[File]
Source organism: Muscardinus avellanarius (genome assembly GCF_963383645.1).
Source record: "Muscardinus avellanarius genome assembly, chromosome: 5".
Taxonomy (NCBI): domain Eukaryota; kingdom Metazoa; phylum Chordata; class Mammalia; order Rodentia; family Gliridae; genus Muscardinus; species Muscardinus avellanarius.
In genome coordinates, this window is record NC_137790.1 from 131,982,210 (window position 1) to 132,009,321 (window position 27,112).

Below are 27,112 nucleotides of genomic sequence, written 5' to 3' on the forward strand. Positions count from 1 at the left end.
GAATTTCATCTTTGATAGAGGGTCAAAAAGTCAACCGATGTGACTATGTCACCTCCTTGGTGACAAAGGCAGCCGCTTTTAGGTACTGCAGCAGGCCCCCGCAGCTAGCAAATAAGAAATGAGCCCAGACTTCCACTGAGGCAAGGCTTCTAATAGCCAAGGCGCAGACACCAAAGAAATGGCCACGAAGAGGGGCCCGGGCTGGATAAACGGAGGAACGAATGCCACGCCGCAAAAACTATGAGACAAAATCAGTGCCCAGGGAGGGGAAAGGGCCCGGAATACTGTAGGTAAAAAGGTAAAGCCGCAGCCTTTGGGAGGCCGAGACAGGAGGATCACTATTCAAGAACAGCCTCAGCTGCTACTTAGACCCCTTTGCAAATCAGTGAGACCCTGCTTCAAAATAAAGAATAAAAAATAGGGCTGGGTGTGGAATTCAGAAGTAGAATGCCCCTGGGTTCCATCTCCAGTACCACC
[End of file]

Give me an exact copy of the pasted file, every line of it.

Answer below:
Source organism: Muscardinus avellanarius (genome assembly GCF_963383645.1).
Source record: "Muscardinus avellanarius genome assembly, chromosome: 5".
Taxonomy (NCBI): domain Eukaryota; kingdom Metazoa; phylum Chordata; class Mammalia; order Rodentia; family Gliridae; genus Muscardinus; species Muscardinus avellanarius.
In genome coordinates, this window is record NC_137790.1 from 131,982,210 (window position 1) to 132,009,321 (window position 27,112).

Below are 27,112 nucleotides of genomic sequence, written 5' to 3' on the forward strand. Positions count from 1 at the left end.
GAATTTCATCTTTGATAGAGGGTCAAAAAGTCAACCGATGTGACTATGTCACCTCCTTGGTGACAAAGGCAGCCGCTTTTAGGTACTGCAGCAGGCCCCCGCAGCTAGCAAATAAGAAATGAGCCCAGACTTCCACTGAGGCAAGGCTTCTAATAGCCAAGGCGCAGACACCAAAGAAATGGCCACGAAGAGGGGCCCGGGCTGGATAAACGGAGGAACGAATGCCACGCCGCAAAAACTATGAGACAAAATCAGTGCCCAGGGAGGGGAAAGGGCCCGGAATACTGTAGGTAAAAAGGTAAAGCCGCAGCCTTTGGGAGGCCGAGACAGGAGGATCACTATTCAAGAACAGCCTCAGCTGCTACTTAGACCCCTTTGCAAATCAGTGAGACCCTGCTTCAAAATAAAGAATAAAAAATAGGGCTGGGTGTGGAATTCAGAAGTAGAATGCCCCTGGGTTCCATCTCCAGTACCACC